This paper concludes that the existing framework remains broadly appropriate, but proposes methodological refinements to improve the assessment of market access, clarifies how serious short-term vulnerabilities are assessed, and proposes a modest extension of the transition period before graduation decisions become effective.
The paper suggests an operationally usable framework for the evaluation of growth inclusiveness—the inclusive growth framework (IGF). Based on the data on growth, poverty, and inequality, the framework allows for the quantitative assessment of growth inclusiveness. The assessment relies on the decomposition of the change in poverty into growth, distribution, and decile effects, which can be calculated using the Distributive Analysis Stata Package (DASP). Availability of at least two household surveys is the main precondition for the use of the IGF. The application of the IGF is illustrated with two country cases of Senegal and Djibouti.
This Selected Issues paper examines growth, structural transformation, and diversification in Mali. At present, the majority of Mali’s population is employed in low-productivity agriculture, and the secondary sector is underdeveloped. Further structural transformation and diversification of output and exports could thus yield significant growth dividends, but will be challenging in the context of a rapid projected increase in the workforce over coming decades, much of which would need to be absorbed by the agricultural sector. Policies could focus on easing the constraints to structural transformation in key areas such as education and the business climate, as well as devising a clear strategy for tackling the challenges posed by rapid population growth.
This Selected Issues paper assesses The Gambia’s external competitiveness by reviewing developments in several indicators, ranging from exchange rate-based indices to survey-based assessments of the investment climate. The paper reviews the evolution of several multilateral and bilateral real exchange rate indices for The Gambia, and summarizes the results of a regression analysis that tests for misalignment of the exchange rate. The paper also evaluates the degree of autonomy extended to the Central Bank of The Gambia (CBG) under the provisions of the new Central Bank of The Gambia Act, 2005.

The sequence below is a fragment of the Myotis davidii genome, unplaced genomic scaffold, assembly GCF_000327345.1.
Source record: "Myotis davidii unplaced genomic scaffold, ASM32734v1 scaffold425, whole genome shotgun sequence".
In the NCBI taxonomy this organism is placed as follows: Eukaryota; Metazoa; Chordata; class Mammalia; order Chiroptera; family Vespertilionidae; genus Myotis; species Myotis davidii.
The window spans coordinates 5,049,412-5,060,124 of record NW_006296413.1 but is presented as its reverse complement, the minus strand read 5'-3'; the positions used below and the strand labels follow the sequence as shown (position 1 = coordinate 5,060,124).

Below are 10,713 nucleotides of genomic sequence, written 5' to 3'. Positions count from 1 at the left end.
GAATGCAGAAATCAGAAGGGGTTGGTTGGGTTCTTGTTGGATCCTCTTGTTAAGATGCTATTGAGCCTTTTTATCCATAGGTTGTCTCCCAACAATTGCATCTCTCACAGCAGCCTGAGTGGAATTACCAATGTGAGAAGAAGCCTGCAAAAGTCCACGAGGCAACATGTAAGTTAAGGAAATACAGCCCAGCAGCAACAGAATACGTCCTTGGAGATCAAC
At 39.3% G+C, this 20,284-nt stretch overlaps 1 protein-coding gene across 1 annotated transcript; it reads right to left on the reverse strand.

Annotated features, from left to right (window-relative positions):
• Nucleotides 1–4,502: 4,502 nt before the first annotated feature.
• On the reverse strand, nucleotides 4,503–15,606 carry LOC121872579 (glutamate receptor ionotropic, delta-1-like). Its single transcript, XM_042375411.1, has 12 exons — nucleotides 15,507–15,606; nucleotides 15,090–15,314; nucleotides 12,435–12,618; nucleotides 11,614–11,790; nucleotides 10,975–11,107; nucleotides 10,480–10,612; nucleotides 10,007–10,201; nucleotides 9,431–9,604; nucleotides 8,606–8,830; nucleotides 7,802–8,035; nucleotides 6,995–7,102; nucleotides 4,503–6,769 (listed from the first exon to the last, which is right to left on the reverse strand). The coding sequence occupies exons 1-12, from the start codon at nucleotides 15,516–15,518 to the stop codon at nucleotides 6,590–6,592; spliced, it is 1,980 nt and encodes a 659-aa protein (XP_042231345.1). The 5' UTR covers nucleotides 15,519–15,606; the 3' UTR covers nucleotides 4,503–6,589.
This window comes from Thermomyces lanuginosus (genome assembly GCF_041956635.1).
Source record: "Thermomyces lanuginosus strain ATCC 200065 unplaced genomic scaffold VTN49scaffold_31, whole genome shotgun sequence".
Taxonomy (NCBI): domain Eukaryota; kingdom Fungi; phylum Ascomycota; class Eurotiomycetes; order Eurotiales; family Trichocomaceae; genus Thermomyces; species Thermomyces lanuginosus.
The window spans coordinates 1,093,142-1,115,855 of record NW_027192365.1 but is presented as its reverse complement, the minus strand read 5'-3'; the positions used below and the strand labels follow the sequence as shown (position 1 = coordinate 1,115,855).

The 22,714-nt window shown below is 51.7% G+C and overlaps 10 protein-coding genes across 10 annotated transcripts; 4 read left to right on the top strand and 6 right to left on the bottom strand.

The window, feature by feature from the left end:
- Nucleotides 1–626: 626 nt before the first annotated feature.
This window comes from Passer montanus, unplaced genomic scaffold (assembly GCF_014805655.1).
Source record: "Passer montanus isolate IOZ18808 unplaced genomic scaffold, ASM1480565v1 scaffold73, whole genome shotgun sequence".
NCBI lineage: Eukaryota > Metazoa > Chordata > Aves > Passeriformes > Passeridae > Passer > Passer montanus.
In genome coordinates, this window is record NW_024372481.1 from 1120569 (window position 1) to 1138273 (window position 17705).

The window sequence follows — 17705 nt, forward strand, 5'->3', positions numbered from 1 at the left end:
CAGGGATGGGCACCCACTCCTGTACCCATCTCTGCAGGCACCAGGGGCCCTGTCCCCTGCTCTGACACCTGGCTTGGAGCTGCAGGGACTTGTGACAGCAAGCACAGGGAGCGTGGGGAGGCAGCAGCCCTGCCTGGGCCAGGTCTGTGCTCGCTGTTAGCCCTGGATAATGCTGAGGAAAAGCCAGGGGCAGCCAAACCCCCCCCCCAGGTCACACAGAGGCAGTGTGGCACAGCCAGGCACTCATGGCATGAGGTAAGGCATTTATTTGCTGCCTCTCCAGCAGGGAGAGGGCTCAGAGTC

This paper investigates convergence and dynamic effects of human and physical capital on growth, in WAEMU countries. Using recently developed models for panel data and a growth accounting model, the study finds that growth is largely explained by changes in literacy rates and factor accumulation, but not by growth of total factor productivity (TFP). Nevertheless, the panel estimation identifies aid, government spending, credit to the private sector, and openness as positive determinants of TFP growth, and government deficits as a negative determinant. The study also finds that per capita income in lower-income WAEMU countries converge to per capita income in higher-income ones when economic policies are similar. These results suggest opportunities for policymakers to enhance growth and convergence.
The papers in this volume address three important issues: the role ofexchange-rate policy in enhancing the competitiveness of African manufactured exports; the steps that can be taken to improve production efficiency; and the role of institutional and structural reforms in promoting competitiveness in manufacturing and in improving Africa's attractiveness to foreign direct investment. An epilogue evaluates progress and developments since the conference that gave rise to this volume was held.